3.     “Spirituality is like living water that springs up in the very depths of the experience of faith,” writes Gustavo Gutierrez.  “To drink from your own well is to live your own life in the Spirit of Jesus as you have encountered him in your concrete historical reality.” (Gustavo Gutierrez, We Drink from Our Own Wells).  Simply stated: spirituality is not essentially personal, private, individualistic, or even the expression of community life; rather, authentic spirituality emerges from the struggle of the people of God and from the particular social context of that struggle for liberation.

So, how do we draw water and wisdom from our own personal experience of God, and our community of faith, and from the larger struggle of the people of God in the world as we seek the liberation of all?

Gustavo Gutierrez emerged as a popular theologian in Latin America in the late 1960’s, and represented Christianity as a “preferential option for the poor.” He became known as the “Father of Liberation Theology”--a practical theology and active faith born out of solidarity with common people and their struggles.  His books and courses became prophetic in liberation theology movements in Latin America and around the world.

Henri Nouwen attended one of Gustavo’s popular courses in Lima, Peru, in 1982. “I remember this course as one of the most significant experiences of my six-month stay in Latin America,” Nouwen writes in his journal.  What he learned from Gustavo was that “liberating spirituality” must be rooted in an active and reflective faith, and not a passive, private or privileged contemplative experience.

Although Nouwen remained critical of some aspects of Liberation Theology, what impressed him most was how Gustavo Gutierrez integrated mysticism and activism, the struggle for spiritual growth with the struggle for political freedom.  Although Gustavo remained critical of a purely personal, private, individualistic spirituality, he centered his own activist faith in a deeper spiritual and theological reflection. In the dialectic of Gustavo’s more activist faith and Henri’s more contemplative spirituality and, a new kind of liberationist spirituality was articulated which is reflected in Gustavo’s We Drink from Our Own Wells and Henri’s Foreword to the book.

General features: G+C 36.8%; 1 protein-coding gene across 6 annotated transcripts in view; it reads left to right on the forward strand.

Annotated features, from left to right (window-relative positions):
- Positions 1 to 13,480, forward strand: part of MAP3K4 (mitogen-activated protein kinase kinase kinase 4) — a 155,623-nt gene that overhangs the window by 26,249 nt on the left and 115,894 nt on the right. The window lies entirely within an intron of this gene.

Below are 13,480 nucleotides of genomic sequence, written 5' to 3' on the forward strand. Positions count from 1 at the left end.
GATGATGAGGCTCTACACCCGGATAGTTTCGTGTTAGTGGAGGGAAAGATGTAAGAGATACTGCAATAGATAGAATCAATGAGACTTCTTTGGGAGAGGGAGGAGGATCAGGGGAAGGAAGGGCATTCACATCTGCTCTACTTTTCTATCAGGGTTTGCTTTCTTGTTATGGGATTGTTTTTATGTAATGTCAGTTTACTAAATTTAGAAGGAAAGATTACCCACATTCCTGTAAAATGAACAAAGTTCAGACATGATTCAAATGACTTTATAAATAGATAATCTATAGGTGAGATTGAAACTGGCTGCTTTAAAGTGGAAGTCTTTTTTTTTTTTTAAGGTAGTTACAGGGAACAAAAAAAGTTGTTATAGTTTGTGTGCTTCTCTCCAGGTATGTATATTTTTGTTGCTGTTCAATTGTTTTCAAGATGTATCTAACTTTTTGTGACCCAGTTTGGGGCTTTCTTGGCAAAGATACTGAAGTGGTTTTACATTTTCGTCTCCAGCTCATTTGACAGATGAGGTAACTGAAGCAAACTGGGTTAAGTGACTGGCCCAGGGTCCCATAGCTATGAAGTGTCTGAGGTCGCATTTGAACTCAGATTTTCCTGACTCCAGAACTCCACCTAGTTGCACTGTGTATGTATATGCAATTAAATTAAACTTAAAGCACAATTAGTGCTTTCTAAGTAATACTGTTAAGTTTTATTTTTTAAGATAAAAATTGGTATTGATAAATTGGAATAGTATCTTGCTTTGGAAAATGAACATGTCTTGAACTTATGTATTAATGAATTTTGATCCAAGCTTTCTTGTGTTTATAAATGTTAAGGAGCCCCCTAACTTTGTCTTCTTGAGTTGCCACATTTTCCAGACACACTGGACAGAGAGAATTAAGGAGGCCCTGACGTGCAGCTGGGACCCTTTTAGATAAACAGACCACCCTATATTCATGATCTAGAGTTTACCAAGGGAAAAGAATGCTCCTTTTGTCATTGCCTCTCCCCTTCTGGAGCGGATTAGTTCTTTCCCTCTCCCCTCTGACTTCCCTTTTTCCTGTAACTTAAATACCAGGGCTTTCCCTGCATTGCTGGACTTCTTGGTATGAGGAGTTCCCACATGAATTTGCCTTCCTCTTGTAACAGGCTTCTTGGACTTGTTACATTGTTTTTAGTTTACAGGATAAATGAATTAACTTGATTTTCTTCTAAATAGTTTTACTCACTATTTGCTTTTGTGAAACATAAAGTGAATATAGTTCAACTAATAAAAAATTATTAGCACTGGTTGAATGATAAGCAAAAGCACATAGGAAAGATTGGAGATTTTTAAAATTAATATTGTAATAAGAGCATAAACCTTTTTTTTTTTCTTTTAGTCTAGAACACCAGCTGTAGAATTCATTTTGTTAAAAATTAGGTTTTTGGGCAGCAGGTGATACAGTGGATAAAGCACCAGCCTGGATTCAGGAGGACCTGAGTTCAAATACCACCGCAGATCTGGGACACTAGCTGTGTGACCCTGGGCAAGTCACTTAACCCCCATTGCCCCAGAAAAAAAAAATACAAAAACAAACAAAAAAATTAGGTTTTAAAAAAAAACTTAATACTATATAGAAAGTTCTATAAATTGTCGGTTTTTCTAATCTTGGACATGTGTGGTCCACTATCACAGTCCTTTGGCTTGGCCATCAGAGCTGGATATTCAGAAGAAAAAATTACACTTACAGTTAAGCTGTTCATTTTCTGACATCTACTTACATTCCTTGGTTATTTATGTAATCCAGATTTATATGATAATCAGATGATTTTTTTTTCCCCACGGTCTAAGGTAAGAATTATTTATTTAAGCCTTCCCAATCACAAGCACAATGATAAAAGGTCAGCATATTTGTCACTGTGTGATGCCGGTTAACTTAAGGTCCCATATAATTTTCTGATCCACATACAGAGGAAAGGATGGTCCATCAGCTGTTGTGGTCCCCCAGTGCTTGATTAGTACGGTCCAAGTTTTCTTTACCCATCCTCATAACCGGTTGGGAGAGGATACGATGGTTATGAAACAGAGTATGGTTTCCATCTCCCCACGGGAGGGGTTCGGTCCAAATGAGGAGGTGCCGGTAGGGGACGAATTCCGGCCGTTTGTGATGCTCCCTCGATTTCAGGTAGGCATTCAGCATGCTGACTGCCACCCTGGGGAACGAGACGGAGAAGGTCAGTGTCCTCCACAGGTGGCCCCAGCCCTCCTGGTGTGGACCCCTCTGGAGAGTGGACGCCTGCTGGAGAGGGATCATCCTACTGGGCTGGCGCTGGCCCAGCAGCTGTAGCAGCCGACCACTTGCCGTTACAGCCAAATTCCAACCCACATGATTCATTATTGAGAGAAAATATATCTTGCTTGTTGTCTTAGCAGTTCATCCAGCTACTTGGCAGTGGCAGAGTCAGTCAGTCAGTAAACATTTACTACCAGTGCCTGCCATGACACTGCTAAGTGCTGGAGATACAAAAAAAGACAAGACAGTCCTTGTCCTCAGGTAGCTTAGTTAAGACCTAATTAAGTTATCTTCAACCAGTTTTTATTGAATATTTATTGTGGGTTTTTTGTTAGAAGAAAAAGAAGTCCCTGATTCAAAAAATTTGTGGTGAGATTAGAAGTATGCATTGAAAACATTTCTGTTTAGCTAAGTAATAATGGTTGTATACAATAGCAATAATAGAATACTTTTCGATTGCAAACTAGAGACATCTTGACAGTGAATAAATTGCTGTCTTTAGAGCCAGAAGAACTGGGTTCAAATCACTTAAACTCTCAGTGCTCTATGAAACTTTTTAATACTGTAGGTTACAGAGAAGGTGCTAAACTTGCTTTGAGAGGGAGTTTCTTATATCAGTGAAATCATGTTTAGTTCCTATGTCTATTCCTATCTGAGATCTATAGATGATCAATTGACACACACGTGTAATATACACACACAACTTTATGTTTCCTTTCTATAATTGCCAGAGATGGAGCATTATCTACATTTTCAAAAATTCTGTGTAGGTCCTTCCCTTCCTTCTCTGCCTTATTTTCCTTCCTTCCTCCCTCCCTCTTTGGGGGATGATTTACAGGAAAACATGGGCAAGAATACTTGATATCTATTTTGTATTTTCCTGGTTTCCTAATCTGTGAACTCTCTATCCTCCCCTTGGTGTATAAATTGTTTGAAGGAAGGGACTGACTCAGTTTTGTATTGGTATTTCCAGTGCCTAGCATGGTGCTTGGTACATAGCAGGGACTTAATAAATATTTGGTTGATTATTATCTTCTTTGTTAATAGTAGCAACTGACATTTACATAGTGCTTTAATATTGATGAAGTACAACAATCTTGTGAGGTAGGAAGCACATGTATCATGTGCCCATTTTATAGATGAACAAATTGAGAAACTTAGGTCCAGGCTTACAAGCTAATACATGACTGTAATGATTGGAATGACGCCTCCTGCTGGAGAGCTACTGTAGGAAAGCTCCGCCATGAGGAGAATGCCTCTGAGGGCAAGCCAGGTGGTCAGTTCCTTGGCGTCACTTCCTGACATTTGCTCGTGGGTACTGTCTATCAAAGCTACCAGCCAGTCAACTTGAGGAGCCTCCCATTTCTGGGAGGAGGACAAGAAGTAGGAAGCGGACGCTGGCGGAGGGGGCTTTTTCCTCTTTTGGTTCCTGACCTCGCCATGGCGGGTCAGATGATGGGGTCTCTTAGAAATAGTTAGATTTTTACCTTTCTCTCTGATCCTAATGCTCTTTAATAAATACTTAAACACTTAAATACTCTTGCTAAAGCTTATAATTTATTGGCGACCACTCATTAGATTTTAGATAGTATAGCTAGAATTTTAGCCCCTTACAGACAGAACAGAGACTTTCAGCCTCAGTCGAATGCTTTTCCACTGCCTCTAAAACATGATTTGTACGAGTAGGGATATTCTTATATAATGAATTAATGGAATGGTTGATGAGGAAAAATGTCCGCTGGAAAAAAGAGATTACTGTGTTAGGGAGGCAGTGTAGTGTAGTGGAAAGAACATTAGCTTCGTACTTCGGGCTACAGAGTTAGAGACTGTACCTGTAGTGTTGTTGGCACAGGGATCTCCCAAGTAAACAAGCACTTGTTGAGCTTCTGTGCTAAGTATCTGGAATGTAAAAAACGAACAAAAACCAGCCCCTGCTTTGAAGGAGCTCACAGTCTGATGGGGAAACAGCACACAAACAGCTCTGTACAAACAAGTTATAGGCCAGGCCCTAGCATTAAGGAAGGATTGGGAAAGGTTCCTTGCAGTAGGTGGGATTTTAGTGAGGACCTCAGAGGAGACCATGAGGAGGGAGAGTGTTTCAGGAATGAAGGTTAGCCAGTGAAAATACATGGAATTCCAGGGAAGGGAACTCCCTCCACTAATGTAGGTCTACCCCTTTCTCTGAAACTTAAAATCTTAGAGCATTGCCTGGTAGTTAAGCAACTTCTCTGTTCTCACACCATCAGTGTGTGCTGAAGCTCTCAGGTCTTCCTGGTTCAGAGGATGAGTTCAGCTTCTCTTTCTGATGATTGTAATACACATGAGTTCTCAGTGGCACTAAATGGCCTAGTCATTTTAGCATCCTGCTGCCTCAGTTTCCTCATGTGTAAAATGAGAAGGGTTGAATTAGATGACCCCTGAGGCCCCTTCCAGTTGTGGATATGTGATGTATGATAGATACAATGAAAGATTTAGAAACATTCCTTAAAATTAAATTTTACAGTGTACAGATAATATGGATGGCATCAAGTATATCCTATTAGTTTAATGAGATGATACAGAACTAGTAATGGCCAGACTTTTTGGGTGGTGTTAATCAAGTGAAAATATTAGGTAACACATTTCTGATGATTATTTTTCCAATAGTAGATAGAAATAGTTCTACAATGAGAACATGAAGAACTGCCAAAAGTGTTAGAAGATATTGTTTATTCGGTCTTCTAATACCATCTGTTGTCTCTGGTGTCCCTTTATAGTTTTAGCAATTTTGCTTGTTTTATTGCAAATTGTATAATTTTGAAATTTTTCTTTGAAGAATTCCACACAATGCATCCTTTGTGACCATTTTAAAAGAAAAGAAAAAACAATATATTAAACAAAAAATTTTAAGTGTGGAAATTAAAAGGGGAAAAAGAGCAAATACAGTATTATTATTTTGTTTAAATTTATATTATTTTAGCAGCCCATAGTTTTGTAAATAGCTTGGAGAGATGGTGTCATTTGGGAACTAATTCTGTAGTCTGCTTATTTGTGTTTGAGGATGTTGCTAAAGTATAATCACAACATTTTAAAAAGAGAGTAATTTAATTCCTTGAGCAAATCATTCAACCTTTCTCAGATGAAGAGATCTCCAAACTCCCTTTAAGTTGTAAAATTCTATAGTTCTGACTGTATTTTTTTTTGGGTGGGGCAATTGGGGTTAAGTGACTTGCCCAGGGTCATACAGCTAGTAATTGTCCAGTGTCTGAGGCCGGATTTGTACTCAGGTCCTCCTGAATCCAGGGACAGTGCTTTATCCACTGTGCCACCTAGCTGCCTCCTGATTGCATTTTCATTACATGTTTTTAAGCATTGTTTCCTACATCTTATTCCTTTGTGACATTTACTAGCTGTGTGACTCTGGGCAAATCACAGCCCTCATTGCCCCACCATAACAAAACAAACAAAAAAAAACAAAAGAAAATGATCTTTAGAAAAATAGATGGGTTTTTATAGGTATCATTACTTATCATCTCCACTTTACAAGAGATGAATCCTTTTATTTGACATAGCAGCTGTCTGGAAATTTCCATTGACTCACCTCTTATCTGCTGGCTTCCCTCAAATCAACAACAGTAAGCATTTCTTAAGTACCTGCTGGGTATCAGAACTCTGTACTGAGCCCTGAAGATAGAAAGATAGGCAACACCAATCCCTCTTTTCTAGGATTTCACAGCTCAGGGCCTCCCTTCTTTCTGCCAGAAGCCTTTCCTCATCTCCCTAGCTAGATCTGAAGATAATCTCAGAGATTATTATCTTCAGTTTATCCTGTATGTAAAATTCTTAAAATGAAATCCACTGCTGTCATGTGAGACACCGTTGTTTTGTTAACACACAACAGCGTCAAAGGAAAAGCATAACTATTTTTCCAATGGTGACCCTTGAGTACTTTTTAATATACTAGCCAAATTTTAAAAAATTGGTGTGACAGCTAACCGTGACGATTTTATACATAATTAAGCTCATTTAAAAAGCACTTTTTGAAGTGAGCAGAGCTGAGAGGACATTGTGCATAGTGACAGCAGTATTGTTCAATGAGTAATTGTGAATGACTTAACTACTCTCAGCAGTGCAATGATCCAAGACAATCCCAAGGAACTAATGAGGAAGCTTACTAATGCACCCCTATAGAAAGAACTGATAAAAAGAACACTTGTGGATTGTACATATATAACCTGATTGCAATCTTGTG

Together, these two priests offer the world fresh perspectives on the “primordial waters of spiritual experience”–from oral tales and written texts, concrete lives and communities of faith–in the common struggle for freedom. “By dipping deeply into the well of our own lives [as the people of God], we can discern the movements of God’s Spirit in our lives,” writes Nouwen in Discernment (p. 170)

Liberation Spirituality is experienced in the creative tension, the life-giving dialectic, the quest for balance of praxis and theoria, action and contemplation.  
In a nutshell, that’s my seminar!  But it will take more time to crack that walnut.

PRESENTATION: Liberation Spirituality
by Dr. Michael J. Christensen, Ph.D.


Check in

Part One:  We Drink from Our Own Wells

STORY  (Discernment:  pp 171-172)

Social Analysis and Biblical Reflection  (Exo 3)

PPT:  7 Elements of Liberation Spirituality

PART TWO   Discerning Vocation

Vocational Choices
  • What’s your Spiritual Type? 
  • Where are you on your journey?

Rule of One:  Action—Contemplation Continuum

Rule of Two:  Action Or Contemplation Dualism

Rule of Three:  Action-And-Contemplation Dynamic
  • ·      Contemplative Action
  • ·      Committed Contemplation

Conclusion:  Micah 6:8